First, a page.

White Ring---who still captivate me with the sheer perfection of every single song they drip out--today released a blissful, hellish rave-in-hell of a mixtape: Chaind. That Rick Ross remix on there is on it, and it's as absolutely massive as both the source material and the rapper who made it. It's interesting, because the remixes and reconfigurings on this album show witch house firmly planting both skeletal feet in the house that rave built, imagining those serotonin-triggering synths as the daylight after a hellish night. This tape is the essential key to the next level, grab it here thanks to Pendu.
In an alternate world where I can ever get my shit together, I still have a social security card. In that world, I re-upped my passport. In that world, I am in Canada tonight for OVOFEST, at which Drake, Rick Ross and The Weeknd will be sharing a stage. In celebration of that bizarro world where, right now, I am drowning in drugs and a glass of syrah rose mixed with purp (ew? yum. ew...), Drake, just five minutes ago while you were having breakfast, released "Headlines". "Money over everything," it goes, "money on my mind. Tell 'em I apologize...it happens all the time." If Drake had stopped caring about anything but dying in a waterfall of painkillers on the last two sneaky releases that may or may not be from Take Care, that's stopped today, just now. Worth noting this is the return of both Drake wantonly throwing cash around like Scrooge McDuck in that opening scene of Ducktails AND Boi-1da. Coincidence? Hardly.
Back to Black was a ridiculous record, one that seemingly came from nowhere. Very few had heard her first album, Frank, when "Rehab" broke through and the fucked-up, funky neo-soul of Back To Black hit our ears for the first time. With that one song, that one album, she created a genre and gained almost instant celebrity. Back to Black was released in October 2006 and went platinum by the end of the year; those three months solidified the neo-soul genre as the next big thing. In the time since, neo-soul has become almost a ridiculous past trend, a genre for mixtapes played on road trips with aunts so that everyone can agree on the music and get along. But, like the subversive music she herself was nodding to, Winehouse's Back to Black is anything but inoffensive: it's dirty, confessional, snotty, at times even a little racist (I beg you to take a close look at a lyric sheet). And as we got to know Amy herself, we realized how honest it was, and loved her even more for it. It shouldn't have worked, it shouldn't have made millions, it shouldn't have even been produced it's so jarring and raw and absolutely horny, no pun intended, for everything bad and dirty in life. And in that way it stands as a brilliant record, even timeless in its out-of-timeness. I'll trade a million "Rolling in the Deep"'s for that comeback tour to have actually happened. Rest your fucked-up soul, Amy. We'll go back to Back to Black, again and again.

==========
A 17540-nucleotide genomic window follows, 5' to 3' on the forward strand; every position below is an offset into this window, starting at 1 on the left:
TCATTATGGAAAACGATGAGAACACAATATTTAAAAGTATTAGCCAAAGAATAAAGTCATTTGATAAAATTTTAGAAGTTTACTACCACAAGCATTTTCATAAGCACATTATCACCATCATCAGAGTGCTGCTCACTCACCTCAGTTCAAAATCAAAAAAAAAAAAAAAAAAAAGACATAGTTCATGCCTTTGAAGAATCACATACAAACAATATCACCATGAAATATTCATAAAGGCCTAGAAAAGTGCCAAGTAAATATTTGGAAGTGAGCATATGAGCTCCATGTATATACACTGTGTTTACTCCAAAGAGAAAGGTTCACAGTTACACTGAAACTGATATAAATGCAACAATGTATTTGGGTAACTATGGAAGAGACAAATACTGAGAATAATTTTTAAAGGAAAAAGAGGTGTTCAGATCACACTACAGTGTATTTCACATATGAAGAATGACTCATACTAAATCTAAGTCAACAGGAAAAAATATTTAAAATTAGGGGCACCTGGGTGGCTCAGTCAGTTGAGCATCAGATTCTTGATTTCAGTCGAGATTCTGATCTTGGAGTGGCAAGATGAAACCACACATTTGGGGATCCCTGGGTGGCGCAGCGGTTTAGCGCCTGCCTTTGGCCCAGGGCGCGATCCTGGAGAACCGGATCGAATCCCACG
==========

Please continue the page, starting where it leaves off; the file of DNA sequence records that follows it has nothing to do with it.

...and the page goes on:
Or maybe it's just telling you you need to do more cat songs. That probably would be a real master stroke, if we just moved directly into cat music. Do you know about Witch House? It's evidently a micro-movement in electronica that's like...electronic music with a witch theme. The two projects that are the main proponents of Witch House, one of whom is vehemently against the idea of being labeled Witch House.
Is it supposed to be Wicca House? That was something that my wife and I were discussing. Whether or not the 'House'—to me, calling it 'house' is like calling it dub. 'House' means something, it's not just a word. You've gotta be house if you called yourself 'house.' But evidently, it might also just be like a Wicca House, the place where the Wiccans live. I don't know, I don't much bout this Witch House but I'm intrigued. And, I do think we should call our next album We Are Witch House. We can claim it even if it's not true.
One of my absolute favorite producers of the past few years is Nike7Up. He's an absolute fucking genius, a mad wizard of pop/tech/rave/rap that essentially digests everything that's good about the modern pop landscape and brings it back, dredged and depraved and totally new. He just released a summer mix that changes everything, or rather that pushes everything in the direction I'd been thinking it was going: Britney bumps against Ke$ha who grinds against...well, wait for the mix's final moments and you'll see. It's been quite a long time (in internet minutes) of silence for Mr. 7Up, and he's brought us the fucking future cloaked in nostalgia masked in deep deep super bass. I've been (softly sweetly gently) saying that mash-up culture as it existed is over, has been for a while, Diplo’s a shit and Girl Talk’s for the amateurs and here comes Nike7UP showing how thinking people, people on the internet with A.D.D. and too much education, do mash-ups. Ignore this at your own risk, because really it’s one of the smartest, most informed pieces of work I’ve heard in 2011 and it’s a fucking mixtape, one to be shared amongst friends or played at BBQs. What we get here is a blanket of common musical experience so fucked in the head it can’t be anything but beautiful. This is a serious talent at work.
Click the image below to download.